250 Employees of Doral Arrowwood Were Unlawfully Fired Right Before Start of Pandemic; Impacted Workers Have Started Receiving Payments
New York Attorney General Letitia James and State Senator Shelley Mayer today delivered $2.7 million to workers who were unlawfully terminated without sufficient legal notice and denied their rights and wages from the Doral Arrowwood Hotel and Conference Center when it abruptly shut down. Attorney General James joined a lawsuit and successfully argued that the hotel’s lenders — U.S. Bank National Association and Anderson Hill Road Capital, LLC — violated the New York Worker Adjustment and Retraining Notification (WARN) Act by failing to give workers 90-days termination notices and failing to pay up to 60 days of lost wages for failure to provide such notice. As a result of this lawsuit, Attorney General James recovered the lost wages for the 250 affected workers, who have started receiving payments.
“Protecting hardworking New Yorkers will always be a top priority for my office,” said Attorney General James. “More than 250 workers at the Doral Arrowwood Hotel were left to fend for themselves when the hotel shut down without sufficient notice, leaving them jobless right before the start of the pandemic. Today, we deliver big for these impacted workers — finally providing the wages they were unfairly denied and holding these greedy companies accountable for violating their rights. Thank you to State Senator Mayer for her tireless advocacy on this issue and for her partnership in putting our workers first.”
“This is wonderful news for the Doral Arrowwood workers who have finally gotten the money they deserve and are entitled to after being terminated without warning on Christmas Eve nearly two years ago,” said State Senator Shelley B. Mayer. “Upon hearing that they were let go, I immediately reached out to ensure their rights would be protected under the WARN Act. We continued to advocate for the workers with the New York state Department of Labor and the Office of the Attorney General. For the past year and a half, we remained in contact with the workers to ensure they were informed and their voices were heard throughout the case, including attending court appearances with them. Thank you to Jane Lauer Barker, Esq., Attorney General Letitia James, and Department of Labor Commissioner Roberta Reardon, who worked tirelessly on behalf of the employees.”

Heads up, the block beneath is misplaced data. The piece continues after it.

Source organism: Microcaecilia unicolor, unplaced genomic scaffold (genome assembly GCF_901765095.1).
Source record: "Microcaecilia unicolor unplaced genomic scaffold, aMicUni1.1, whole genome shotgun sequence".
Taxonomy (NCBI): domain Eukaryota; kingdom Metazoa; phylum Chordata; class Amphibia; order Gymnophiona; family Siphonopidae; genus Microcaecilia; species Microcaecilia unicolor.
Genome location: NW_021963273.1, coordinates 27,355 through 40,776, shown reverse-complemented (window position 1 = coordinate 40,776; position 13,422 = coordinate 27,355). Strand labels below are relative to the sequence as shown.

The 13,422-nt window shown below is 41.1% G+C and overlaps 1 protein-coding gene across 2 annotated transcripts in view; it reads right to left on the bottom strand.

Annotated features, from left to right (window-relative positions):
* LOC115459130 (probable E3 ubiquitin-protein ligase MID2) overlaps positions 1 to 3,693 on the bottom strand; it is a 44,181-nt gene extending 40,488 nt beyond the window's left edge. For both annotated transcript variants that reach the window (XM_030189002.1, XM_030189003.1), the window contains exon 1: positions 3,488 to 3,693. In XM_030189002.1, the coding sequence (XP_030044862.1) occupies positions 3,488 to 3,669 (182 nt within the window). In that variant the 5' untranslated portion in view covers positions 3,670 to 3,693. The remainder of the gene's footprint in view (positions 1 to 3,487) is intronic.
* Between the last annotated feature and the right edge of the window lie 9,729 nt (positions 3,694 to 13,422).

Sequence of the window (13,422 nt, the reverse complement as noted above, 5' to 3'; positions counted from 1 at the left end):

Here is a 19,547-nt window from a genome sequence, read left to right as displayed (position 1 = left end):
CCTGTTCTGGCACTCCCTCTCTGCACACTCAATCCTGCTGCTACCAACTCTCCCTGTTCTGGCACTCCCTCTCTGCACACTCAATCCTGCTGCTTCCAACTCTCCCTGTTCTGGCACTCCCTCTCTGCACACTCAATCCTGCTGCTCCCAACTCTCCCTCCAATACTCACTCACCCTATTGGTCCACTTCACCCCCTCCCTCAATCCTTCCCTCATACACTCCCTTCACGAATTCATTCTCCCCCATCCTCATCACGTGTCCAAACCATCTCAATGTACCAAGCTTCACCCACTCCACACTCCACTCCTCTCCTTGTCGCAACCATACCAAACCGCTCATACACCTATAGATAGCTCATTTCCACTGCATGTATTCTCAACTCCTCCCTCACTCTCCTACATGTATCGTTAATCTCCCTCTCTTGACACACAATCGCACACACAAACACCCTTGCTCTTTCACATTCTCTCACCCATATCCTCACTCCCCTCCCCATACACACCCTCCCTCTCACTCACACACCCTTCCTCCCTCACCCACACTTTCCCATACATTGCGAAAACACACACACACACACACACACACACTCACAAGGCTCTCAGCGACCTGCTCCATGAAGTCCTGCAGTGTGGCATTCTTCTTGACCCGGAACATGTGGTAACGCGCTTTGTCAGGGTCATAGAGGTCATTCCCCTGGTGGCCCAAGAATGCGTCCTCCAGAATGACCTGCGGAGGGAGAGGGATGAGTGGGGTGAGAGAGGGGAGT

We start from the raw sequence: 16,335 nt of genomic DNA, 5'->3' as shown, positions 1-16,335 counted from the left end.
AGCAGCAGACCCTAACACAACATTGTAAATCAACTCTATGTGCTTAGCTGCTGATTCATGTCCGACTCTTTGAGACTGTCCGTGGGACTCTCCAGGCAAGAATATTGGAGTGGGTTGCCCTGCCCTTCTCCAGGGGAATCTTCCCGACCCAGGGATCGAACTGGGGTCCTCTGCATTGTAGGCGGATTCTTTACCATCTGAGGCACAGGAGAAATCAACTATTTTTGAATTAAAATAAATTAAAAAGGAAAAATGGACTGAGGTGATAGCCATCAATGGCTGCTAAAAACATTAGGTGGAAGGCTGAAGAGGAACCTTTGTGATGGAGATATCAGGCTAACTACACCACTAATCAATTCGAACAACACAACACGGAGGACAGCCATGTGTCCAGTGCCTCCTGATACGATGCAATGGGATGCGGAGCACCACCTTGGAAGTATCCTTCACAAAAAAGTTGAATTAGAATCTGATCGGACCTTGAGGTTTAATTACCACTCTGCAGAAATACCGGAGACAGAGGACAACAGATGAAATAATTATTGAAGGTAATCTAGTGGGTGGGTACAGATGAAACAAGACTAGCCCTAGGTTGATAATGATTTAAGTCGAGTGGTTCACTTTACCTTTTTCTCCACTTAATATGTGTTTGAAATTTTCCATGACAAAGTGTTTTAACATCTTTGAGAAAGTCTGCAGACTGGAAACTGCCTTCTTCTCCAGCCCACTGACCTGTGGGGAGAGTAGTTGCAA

Doral Arrowood is a hotel conference center in Rye Brook, New York that employed hundreds of workers. In December 2019, Doral Arrowwood management informed its workers that the hotel would be shutting down in about three weeks and employees would be terminated at the beginning of January 2020. Under the New York WARN Act, businesses with 50 or more employees are required to give workers a 90-day notice of termination if the business is closing. If an employer fails to give workers the adequate 90-day legal notice, employers are required by the WARN Act to pay workers up to 60 days of lost wages. The hotel failed to comply with the WARN Act, leaving workers to fend for themselves without pay just weeks before the start of the coronavirus disease 2019 (COVID-19) pandemic.
The Office of the Attorney General (OAG) immediately took action to enforce the WARN Act and recover lost wages, joining a lawsuit on behalf of the state Department of Labor and the People of the State of New York in an existing foreclosure proceeding in Westchester County State Supreme Court brought by U.S. Bank against Doral Arrowwood. The OAG argued that U.S. Bank — which held a mortgage secured by the hotel’s property — and Anderson Hill Road Capital — which acquired the mortgage note from U.S. Bank — were responsible for payment of WARN Act damages to the affected employees because they caused the hotel’s abrupt shut down when they refused to fund the hotel’s operations deficiency which would have allowed it to continue to operate and provide proper WARN Act notice to its employees. Justice Gretchen Walsh agreed with the OAG’s argument and ordered U.S. Bank and Anderson Hill to pay $2.7 million in lost wages to the workers — a major relief for the 250 hospitality workers whose job prospects were further ravaged by the pandemic.
Anderson Hill entered into a Stipulation of Settlement with the OAG and the affected employees, and agreed to pay the full amount set forth in the court order. The WARN Act stipulation asserts that the former employees are owed $2,482,884.88 with an estimated employment tax amount of $223,459.64, for a total of $2,706,344.51.
This is a case of first impression in New York in which a non-employer third party — in this case U.S. Bank and Anderson Hill — were found liable of WARN Act damages. In connection with the foreclosure proceeding, a receiver had been appointed by the court to operate Doral Arrowwood. A receivership is a court-appointed tool that can assist creditors to recover funds in default and can help troubled companies avoid bankruptcy. The court agreed with the OAG that under receivership law, “special circumstances” allowed for the lenders — who would ultimately take over the hotel and who had cut off funding unexpectedly — to be held liable.
“I am pleased that these impacted workers are receiving their wages, a just outcome that sends a strong message that New York has zero tolerance for businesses that treat workers unfairly and knowingly break the law,” said New York state Department of Labor Commissioner Roberta Reardon. “I thank Attorney General James and State Senator Mayer for working with us to enforce laws designed to safeguard all workers in New York state.”